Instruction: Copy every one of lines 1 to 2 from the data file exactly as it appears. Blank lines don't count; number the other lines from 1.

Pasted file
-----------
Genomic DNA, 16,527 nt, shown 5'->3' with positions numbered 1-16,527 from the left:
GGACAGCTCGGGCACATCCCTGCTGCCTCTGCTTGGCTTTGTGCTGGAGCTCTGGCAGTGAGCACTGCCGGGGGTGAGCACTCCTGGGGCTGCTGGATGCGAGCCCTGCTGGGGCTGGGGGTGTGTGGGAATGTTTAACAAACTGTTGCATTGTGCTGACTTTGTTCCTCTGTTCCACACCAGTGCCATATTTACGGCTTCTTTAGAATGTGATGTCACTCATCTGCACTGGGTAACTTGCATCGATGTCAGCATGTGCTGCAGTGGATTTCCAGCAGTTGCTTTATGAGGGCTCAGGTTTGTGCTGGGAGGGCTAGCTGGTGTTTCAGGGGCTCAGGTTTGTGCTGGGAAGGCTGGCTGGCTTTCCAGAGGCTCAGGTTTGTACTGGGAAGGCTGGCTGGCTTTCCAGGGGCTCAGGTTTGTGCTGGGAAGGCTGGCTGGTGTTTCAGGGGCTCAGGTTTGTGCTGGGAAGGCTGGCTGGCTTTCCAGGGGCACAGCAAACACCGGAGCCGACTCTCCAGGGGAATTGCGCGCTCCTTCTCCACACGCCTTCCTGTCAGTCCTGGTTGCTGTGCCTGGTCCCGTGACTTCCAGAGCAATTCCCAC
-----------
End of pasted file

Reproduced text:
Genomic DNA, 16,527 nt, shown 5'->3' with positions numbered 1-16,527 from the left:
GGACAGCTCGGGCACATCCCTGCTGCCTCTGCTTGGCTTTGTGCTGGAGCTCTGGCAGTGAGCACTGCCGGGGGTGAGCACTCCTGGGGCTGCTGGATGCGAGCCCTGCTGGGGCTGGGGGTGTGTGGGAATGTTTAACAAACTGTTGCATTGTGCTGACTTTGTTCCTCTGTTCCACACCAGTGCCATATTTACGGCTTCTTTAGAATGTGATGTCACTCATCTGCACTGGGTAACTTGCATCGATGTCAGCATGTGCTGCAGTGGATTTCCAGCAGTTGCTTTATGAGGGCTCAGGTTTGTGCTGGGAGGGCTAGCTGGTGTTTCAGGGGCTCAGGTTTGTGCTGGGAAGGCTGGCTGGCTTTCCAGAGGCTCAGGTTTGTACTGGGAAGGCTGGCTGGCTTTCCAGGGGCTCAGGTTTGTGCTGGGAAGGCTGGCTGGTGTTTCAGGGGCTCAGGTTTGTGCTGGGAAGGCTGGCTGGCTTTCCAGGGGCACAGCAAACACCGGAGCCGACTCTCCAGGGGAATTGCGCGCTCCTTCTCCACACGCCTTCCTGTCAGTCCTGGTTGCTGTGCCTGGTCCCGTGACTTCCAGAGCAATTCCCAC